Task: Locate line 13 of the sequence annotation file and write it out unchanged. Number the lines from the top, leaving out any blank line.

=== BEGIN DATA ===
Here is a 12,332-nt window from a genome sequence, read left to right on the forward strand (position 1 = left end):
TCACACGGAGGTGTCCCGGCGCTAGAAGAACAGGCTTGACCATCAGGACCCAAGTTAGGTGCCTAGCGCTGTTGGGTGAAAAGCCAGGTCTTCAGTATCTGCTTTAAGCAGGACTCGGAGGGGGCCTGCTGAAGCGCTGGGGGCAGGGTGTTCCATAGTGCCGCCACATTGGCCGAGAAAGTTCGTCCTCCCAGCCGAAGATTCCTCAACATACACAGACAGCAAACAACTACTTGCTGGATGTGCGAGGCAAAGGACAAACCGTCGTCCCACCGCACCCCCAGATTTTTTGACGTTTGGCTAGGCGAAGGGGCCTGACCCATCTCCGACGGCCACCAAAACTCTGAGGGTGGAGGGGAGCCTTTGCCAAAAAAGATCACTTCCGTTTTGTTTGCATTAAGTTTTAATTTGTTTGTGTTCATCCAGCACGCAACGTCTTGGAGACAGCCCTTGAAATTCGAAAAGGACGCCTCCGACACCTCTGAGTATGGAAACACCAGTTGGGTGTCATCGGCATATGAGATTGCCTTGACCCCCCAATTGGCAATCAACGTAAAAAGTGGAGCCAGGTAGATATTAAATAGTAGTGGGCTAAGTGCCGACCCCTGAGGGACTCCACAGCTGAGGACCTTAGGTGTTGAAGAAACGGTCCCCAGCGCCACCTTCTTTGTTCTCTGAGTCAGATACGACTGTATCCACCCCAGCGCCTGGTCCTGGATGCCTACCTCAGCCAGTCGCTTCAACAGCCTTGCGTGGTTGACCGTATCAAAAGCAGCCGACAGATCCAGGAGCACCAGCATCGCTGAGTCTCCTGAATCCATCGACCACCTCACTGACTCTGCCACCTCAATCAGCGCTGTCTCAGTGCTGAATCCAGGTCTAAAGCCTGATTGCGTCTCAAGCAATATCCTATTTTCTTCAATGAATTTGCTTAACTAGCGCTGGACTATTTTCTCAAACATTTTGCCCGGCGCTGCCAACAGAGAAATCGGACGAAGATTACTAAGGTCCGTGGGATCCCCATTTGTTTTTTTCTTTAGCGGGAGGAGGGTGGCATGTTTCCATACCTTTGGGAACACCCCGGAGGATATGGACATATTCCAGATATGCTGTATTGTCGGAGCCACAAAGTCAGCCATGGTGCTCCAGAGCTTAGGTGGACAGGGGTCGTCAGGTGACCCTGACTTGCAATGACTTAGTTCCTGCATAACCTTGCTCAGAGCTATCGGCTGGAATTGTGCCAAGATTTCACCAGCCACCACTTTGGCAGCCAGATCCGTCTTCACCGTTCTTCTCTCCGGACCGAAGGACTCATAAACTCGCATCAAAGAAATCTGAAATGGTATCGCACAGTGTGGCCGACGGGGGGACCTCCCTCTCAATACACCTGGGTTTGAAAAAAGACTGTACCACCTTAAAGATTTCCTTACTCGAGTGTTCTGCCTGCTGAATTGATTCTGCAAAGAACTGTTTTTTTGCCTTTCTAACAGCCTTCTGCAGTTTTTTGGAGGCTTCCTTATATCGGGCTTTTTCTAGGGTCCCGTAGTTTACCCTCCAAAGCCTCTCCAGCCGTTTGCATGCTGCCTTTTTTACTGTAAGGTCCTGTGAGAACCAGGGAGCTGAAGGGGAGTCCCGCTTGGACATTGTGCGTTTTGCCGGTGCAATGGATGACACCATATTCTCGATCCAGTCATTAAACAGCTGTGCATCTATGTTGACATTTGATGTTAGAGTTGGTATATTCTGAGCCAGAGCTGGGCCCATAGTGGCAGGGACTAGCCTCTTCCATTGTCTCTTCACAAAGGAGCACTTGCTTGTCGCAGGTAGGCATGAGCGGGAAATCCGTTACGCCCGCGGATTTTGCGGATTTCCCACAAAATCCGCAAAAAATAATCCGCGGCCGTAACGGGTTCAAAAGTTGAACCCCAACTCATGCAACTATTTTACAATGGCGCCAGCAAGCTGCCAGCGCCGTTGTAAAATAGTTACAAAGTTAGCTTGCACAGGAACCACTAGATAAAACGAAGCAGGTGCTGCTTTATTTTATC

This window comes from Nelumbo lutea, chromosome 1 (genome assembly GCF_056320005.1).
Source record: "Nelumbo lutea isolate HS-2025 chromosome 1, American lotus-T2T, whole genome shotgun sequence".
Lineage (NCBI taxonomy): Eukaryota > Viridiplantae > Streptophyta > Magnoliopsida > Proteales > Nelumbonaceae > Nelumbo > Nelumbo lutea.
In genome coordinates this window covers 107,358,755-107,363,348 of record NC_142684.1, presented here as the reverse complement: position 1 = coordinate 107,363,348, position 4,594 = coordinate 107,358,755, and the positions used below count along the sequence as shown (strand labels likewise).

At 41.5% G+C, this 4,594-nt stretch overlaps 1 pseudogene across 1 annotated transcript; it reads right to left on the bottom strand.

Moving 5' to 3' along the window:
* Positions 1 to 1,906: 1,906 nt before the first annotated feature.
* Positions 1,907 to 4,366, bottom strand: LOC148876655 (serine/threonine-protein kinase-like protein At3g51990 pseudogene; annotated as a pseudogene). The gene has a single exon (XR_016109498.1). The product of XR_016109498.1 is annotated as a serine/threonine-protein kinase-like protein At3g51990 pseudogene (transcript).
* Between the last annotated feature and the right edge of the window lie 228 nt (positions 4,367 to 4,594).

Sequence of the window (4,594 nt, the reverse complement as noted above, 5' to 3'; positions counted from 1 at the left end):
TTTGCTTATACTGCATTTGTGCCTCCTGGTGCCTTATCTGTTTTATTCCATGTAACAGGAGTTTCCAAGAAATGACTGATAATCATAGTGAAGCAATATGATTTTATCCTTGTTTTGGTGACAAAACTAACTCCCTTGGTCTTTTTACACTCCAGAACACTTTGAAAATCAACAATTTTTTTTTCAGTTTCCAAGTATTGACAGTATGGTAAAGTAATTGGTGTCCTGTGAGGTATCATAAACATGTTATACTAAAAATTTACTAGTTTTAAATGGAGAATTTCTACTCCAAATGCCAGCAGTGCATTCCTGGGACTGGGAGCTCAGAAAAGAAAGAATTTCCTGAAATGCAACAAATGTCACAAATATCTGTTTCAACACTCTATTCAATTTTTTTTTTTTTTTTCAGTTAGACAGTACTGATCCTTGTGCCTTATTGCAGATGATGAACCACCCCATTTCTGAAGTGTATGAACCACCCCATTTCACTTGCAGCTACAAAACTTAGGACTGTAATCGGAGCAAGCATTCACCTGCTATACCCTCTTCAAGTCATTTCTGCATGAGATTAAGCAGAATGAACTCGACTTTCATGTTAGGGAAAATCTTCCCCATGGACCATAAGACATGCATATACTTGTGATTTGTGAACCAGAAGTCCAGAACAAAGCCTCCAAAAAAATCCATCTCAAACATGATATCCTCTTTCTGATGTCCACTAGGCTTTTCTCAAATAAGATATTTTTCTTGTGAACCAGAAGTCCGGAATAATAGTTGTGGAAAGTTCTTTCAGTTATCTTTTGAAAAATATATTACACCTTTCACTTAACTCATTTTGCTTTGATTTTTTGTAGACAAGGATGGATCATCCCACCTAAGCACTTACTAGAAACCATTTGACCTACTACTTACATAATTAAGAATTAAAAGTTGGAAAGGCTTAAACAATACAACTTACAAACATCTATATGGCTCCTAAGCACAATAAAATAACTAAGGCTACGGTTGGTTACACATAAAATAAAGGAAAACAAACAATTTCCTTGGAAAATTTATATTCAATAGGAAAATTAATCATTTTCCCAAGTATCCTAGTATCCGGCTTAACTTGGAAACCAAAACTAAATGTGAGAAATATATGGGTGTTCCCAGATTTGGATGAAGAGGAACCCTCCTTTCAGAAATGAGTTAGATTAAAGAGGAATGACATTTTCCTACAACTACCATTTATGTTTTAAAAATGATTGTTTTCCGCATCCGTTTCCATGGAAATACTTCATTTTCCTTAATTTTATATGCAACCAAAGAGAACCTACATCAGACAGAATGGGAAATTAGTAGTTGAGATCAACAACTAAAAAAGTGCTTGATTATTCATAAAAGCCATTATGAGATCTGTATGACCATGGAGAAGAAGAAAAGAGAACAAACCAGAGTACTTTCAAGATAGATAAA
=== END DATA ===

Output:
TTTGCTTATACTGCATTTGTGCCTCCTGGTGCCTTATCTGTTTTATTCCATGTAACAGGAGTTTCCAAGAAATGACTGATAATCATAGTGAAGCAATATGATTTTATCCTTGTTTTGGTGACAAAACTAACTCCCTTGGTCTTTTTACACTCCAGAACACTTTGAAAATCAACAATTTTTTTTTCAGTTTCCAAGTATTGACAGTATGGTAAAGTAATTGGTGTCCTGTGAGGTATCATAAACATGTTATACTAAAAATTTACTAGTTTTAAATGGAGAATTTCTACTCCAAATGCCAGCAGTGCATTCCTGGGACTGGGAGCTCAGAAAAGAAAGAATTTCCTGAAATGCAACAAATGTCACAAATATCTGTTTCAACACTCTATTCAATTTTTTTTTTTTTTTTCAGTTAGACAGTACTGATCCTTGTGCCTTATTGCAGATGATGAACCACCCCATTTCTGAAGTGTATGAACCACCCCATTTCACTTGCAGCTACAAAACTTAGGACTGTAATCGGAGCAAGCATTCACCTGCTATACCCTCTTCAAGTCATTTCTGCATGAGATTAAGCAGAATGAACTCGACTTTCATGTTAGGGAAAATCTTCCCCATGGACCATAAGACATGCATATACTTGTGATTTGTGAACCAGAAGTCCAGAACAAAGCCTCCAAAAAAATCCATCTCAAACATGATATCCTCTTTCTGATGTCCACTAGGCTTTTCTCAAATAAGATATTTTTCTTGTGAACCAGAAGTCCGGAATAATAGTTGTGGAAAGTTCTTTCAGTTATCTTTTGAAAAATATATTACACCTTTCACTTAACTCATTTTGCTTTGATTTTTTGTAGACAAGGATGGATCATCCCACCTAAGCACTTACTAGAAACCATTTGACCTACTACTTACATAATTAAGAATTAAAAGTTGGAAAGGCTTAAACAATACAACTTACAAACATCTATATGGCTCCTAAGCACAATAAAATAACTAAGGCTACGGTTGGTTACACATAAAATAAAGGAAAACAAACAATTTCCTTGGAAAATTTATATTCAATAGGAAAATTAATCATTTTCCCAAGTATCCTAGTATCCGGCTTAACTTGGAAACCAAAACTAAATGTGAGAAATATATGGGTGTTCCCAGATTTGGATGAAGAGGAACCCTCCTTTCAGAAATGAGTTAGATTAAAGAGGAATGACATTTTCCTACAACTACCATTTATGTTTTAAAAATGATTGTTTTCCGCATCCGTTTCCATGGAAATACTTCATTTTCCTTAATTTTATATGCAACCAAAGAGAACCTACATCAGACAGAATGGGAAATTAGTAGTTGAGATCAACAACTAAAAAAGTGCTTGATTATTCATAAAAGCCATTATGAGATCTGTATGACCATGGAGAAGAAGAAAAGAGAACAAACCAGAGTACTTTCAAGATAGATAAA